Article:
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Maggie and Terre Roche's "Seductive Reasoning"
December 16, 2011 9:52 PM   Subscribe

Maggie and Terre Roche started performing professionally in the late '60s, just a little late for the folkie boom but also a bit too distinctive to blend easily with the singer-songwriters of the early '70s, even when they became acolytes of Paul Simon and recorded backup vocals on There Goes Rhymin' Simon. By 1975, they had their own album on CBS, with tracks produced by Simon (and backed by the Oak Ridge Boys and the Muscle Shoals Rhythm Section) and ex-Yardbird Paul Samwell-Smith... Seductive Reasoning is not completely a folk nor a country album, which no doubt hurt its commercial potential... Songs such as "West Virginia", "Down the Dream", and "The Mountain People" touch on early joy and disillusionment/disappointment, while "Jill of All Trades" and "The Burden of Proof" reflect a few more years of life under one's belt and the smoothing out that can come with them. "Underneath the Moon" and "Wigglin' Man"... are more straightforward getting-laid songs, funny as hell... while several of their albums have been as good as Seductive Reasoning, none were better. Nor did they have to be. - Todd Mason (previously)

After decades of indifference and neglect from CBS/Columbia/Sony, this 30 minute masterpiece is being reissued by Real Gone Music in January 2012 with the original cover art - which I admit to liking less well than that of the 1981 reissue.
posted by Trurl (29 comments total) 20 users marked this as a favorite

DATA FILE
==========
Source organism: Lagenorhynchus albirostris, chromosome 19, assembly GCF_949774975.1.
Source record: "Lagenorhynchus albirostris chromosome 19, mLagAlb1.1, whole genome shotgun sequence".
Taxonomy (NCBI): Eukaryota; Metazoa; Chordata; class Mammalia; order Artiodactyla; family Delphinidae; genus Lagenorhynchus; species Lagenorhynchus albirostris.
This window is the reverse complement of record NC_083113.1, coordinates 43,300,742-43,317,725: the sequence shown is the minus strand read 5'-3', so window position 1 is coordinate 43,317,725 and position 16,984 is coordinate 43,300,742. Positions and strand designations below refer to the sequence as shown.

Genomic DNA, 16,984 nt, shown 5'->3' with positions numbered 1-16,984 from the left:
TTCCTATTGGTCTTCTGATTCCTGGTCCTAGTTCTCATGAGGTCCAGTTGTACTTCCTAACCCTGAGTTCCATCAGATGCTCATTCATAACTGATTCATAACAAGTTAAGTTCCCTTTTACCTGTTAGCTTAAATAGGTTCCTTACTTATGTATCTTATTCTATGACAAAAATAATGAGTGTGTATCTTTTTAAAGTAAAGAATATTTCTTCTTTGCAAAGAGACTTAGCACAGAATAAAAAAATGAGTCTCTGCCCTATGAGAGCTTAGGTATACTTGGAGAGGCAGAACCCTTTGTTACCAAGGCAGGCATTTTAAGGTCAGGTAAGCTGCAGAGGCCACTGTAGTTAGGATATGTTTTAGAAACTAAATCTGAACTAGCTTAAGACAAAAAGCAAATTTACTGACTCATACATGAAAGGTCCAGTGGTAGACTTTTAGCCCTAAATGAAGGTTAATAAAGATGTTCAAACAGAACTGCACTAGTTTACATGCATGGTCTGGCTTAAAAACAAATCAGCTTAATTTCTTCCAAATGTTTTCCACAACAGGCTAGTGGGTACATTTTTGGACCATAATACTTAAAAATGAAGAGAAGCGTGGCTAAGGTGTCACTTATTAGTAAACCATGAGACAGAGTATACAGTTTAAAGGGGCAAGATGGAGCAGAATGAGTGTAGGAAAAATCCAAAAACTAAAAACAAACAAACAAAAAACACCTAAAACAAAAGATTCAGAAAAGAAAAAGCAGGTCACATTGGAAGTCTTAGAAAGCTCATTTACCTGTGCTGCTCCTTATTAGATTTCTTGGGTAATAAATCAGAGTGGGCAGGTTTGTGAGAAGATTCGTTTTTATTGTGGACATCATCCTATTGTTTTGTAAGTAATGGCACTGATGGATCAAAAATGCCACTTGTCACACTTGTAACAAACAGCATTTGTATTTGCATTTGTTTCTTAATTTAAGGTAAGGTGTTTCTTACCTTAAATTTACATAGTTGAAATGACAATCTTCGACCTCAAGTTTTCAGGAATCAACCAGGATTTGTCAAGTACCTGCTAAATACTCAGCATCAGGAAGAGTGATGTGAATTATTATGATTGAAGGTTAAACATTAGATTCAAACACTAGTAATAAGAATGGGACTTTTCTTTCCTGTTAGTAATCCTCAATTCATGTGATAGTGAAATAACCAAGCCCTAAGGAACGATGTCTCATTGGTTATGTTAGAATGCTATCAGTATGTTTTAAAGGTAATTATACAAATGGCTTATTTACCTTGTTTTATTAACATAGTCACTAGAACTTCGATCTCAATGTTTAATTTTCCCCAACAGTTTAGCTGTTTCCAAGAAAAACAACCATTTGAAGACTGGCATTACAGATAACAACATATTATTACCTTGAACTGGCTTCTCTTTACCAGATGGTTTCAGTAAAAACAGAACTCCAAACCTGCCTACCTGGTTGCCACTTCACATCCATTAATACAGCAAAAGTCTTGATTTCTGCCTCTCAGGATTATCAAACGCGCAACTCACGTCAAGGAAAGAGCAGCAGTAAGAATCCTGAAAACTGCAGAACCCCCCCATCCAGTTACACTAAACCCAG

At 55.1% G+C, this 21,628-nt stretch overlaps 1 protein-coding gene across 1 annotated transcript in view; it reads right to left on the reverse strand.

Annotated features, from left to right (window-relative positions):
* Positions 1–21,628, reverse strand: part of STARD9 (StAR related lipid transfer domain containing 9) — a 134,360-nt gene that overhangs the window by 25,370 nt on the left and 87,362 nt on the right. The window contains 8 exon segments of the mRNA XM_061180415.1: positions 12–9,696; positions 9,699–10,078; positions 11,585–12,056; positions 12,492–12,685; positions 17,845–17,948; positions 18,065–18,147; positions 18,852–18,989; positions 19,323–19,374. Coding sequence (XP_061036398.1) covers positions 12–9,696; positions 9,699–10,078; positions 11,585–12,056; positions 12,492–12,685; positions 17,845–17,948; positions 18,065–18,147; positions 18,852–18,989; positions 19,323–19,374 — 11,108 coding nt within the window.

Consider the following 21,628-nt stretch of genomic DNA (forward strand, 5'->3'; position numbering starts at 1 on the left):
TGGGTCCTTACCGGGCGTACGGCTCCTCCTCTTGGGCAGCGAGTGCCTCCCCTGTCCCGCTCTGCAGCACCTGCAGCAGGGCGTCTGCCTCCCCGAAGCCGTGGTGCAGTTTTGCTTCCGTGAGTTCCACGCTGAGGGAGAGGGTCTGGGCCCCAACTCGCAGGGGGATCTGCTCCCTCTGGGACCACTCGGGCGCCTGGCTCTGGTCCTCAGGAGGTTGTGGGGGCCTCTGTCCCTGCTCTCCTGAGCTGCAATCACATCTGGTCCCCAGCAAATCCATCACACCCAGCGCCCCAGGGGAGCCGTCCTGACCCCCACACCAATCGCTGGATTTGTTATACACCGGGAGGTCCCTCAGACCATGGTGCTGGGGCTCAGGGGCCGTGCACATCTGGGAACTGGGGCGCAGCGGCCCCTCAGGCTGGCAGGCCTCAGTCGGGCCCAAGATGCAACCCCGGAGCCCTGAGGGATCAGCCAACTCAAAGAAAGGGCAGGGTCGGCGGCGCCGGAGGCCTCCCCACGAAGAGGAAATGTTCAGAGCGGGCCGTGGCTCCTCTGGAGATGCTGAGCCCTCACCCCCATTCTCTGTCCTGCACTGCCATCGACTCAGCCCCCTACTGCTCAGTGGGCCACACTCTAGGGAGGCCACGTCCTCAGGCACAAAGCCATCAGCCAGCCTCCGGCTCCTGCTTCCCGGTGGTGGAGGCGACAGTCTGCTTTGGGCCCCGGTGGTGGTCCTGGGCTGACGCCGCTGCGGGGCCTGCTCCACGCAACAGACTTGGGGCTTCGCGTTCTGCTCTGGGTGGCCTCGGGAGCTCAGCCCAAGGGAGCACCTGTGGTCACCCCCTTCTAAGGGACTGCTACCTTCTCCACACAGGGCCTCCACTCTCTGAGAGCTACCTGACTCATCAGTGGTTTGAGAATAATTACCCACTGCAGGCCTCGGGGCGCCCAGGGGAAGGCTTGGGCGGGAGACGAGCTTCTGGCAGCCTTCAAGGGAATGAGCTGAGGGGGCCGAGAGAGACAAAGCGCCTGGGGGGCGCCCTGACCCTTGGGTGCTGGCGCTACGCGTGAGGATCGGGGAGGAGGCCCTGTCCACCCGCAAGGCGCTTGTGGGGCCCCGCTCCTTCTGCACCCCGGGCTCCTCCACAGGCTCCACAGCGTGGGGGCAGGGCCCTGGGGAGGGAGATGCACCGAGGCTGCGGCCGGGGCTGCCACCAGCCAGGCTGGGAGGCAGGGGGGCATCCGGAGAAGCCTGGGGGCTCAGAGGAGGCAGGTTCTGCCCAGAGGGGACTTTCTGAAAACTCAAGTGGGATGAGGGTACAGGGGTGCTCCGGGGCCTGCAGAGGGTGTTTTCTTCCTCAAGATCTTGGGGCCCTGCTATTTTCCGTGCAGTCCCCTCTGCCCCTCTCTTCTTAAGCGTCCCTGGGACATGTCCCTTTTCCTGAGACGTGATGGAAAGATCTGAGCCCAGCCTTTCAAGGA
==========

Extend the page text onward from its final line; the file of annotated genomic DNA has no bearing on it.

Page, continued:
The Roches contributed sublime backing vocals to Indigo Girls' song Airplane, and for that I will love them forever.

(Even if the song is a bit goofy with touches of deep insight. I apologize for how awful that video is, but I'm linking it for the music not the visuals.)
posted by hippybear at 10:02 PM on December 16, 2011


(plus it's not even the entire song. How sad is that?)
posted by hippybear at 10:02 PM on December 16, 2011 [1 favorite]


I love the Roches. I still have their albums on vinyl.
posted by gingerbeer at 10:50 PM on December 16, 2011 [2 favorites]


Hey, this is really good news. The one and only fan letter I ever wrote to a band was to the Roches, and the reply came in the form of a hand-written letter from Suzzy. When I'd asked her where I could find the elusive Seductive Reasoning, her response at the time - the early 90s - was "probably the $0.99 bin at Sam Goody's." I'm glad to hear this album will get another chance at touting and circulation.
posted by Marisa Stole the Precious Thing at 11:16 PM on December 16, 2011


I know it's old, but the Roches + Fripp is really great. Everyone should have that record.
posted by pracowity at 2:18 AM on December 17, 2011 [2 favorites]


The Roches are a bit of a litmus test for me—not because I'm really a fan, but because everyone I've known with really good taste in music is familiar with them and listens to them at least a little bit. And, more idiosyncratically but perhaps predictably, my feelings and thoughts regarding my first acquaintance with their music.

I first heard of them around 1982 or 1983, just after I graduated high school, when I learned that a long-time friend—my sixth-grade girlfriend, actually—considered them her favorite band.

She was the daughter of the university president, just moved back to town when her dad got that job after having moved away when we were kids. She had come back from Lawrence our senior year, where her dad had been a VP, and although you wouldn't think this of someone coming from, well, Lawrence, Kansas, in the context of our small southwestern-almost-Texas-town, she was like a visitor from Outer Space. Everything about her didn't fit into local cultural conventional categories, and The Roches was an example of this.

I know that seems amazingly provincial, but that's how I grew up.

Even so, I didn't listen to the music, or I don't remember it if I did. It wasn't until 1989 when my soon-to-be-spouse sent me a mix-tape from Toronto, where she was from (well, Markham, actually), that I really discovered the band.